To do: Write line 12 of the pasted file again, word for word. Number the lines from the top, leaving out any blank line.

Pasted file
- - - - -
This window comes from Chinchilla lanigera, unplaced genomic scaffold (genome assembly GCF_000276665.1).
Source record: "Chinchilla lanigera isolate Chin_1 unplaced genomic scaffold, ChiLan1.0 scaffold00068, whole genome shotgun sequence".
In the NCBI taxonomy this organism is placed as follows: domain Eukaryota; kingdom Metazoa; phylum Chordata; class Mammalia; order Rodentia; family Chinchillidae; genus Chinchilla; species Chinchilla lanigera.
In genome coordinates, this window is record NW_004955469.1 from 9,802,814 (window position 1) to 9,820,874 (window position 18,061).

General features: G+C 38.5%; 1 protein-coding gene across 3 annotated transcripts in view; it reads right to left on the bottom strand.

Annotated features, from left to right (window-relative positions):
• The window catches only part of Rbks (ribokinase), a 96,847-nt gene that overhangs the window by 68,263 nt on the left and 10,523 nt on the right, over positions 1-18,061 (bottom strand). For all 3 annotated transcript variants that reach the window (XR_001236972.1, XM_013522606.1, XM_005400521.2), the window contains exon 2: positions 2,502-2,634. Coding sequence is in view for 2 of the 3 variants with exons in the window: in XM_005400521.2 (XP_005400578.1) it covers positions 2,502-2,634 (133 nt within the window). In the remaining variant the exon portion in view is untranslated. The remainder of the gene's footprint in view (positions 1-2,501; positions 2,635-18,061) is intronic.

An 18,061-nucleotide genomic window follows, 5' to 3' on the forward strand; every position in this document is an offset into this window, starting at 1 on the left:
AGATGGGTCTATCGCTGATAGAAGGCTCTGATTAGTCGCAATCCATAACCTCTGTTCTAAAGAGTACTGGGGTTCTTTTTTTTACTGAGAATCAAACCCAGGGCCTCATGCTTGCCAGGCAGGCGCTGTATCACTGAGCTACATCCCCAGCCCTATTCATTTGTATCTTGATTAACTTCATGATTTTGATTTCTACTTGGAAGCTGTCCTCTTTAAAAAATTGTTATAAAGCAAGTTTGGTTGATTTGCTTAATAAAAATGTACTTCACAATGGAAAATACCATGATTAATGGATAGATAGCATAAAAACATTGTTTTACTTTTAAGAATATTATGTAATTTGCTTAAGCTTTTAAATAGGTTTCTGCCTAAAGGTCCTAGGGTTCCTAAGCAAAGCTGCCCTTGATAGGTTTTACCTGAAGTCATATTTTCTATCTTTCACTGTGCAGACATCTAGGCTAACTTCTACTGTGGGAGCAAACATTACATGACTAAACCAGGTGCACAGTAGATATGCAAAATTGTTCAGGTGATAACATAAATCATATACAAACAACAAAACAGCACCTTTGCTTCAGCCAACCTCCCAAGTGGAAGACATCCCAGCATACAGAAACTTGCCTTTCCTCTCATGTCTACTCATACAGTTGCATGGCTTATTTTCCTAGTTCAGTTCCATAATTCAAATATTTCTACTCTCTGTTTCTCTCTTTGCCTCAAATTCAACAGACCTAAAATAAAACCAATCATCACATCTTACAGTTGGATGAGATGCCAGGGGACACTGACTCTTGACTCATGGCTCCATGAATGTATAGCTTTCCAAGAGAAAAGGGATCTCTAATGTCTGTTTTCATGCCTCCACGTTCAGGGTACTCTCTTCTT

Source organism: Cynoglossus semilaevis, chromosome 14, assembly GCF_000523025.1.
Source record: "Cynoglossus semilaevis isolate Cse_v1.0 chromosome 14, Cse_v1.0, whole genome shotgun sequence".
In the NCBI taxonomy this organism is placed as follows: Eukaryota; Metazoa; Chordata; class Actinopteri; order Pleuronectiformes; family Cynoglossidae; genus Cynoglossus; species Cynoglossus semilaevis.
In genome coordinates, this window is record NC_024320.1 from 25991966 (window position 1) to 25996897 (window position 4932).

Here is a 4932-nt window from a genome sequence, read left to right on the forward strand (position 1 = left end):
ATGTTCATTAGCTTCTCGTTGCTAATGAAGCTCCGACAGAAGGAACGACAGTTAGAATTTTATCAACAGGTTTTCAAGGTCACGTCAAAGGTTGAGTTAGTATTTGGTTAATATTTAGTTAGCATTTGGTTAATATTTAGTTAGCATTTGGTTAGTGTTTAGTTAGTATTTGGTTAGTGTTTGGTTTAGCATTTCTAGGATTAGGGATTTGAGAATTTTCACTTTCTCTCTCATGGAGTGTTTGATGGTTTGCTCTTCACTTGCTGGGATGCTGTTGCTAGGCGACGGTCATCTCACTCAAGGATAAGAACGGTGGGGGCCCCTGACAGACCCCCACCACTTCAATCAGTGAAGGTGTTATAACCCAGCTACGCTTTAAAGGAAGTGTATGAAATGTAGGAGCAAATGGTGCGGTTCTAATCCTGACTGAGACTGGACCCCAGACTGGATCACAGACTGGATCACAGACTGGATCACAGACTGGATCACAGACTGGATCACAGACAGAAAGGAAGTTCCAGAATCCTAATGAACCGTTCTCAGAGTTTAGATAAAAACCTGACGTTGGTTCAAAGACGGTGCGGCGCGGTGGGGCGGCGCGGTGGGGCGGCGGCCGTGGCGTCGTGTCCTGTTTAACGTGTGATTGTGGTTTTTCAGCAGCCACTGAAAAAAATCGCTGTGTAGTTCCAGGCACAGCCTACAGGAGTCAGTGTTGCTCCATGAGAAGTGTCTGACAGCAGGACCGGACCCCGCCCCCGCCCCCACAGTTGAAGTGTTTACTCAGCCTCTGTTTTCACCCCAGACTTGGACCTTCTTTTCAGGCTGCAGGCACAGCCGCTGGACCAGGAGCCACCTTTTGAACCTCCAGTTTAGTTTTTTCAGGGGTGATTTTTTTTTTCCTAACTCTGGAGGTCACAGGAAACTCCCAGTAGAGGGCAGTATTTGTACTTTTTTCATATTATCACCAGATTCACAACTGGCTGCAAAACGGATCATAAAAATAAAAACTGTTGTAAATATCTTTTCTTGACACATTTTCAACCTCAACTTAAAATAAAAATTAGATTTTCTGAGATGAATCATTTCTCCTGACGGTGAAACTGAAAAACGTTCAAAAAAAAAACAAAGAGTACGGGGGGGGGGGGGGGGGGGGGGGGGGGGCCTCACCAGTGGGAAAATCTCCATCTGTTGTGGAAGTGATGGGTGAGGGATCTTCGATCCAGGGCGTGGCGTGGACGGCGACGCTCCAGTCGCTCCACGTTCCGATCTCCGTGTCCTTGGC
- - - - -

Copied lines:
In the NCBI taxonomy this organism is placed as follows: Eukaryota; Metazoa; Chordata; class Actinopteri; order Pleuronectiformes; family Cynoglossidae; genus Cynoglossus; species Cynoglossus semilaevis.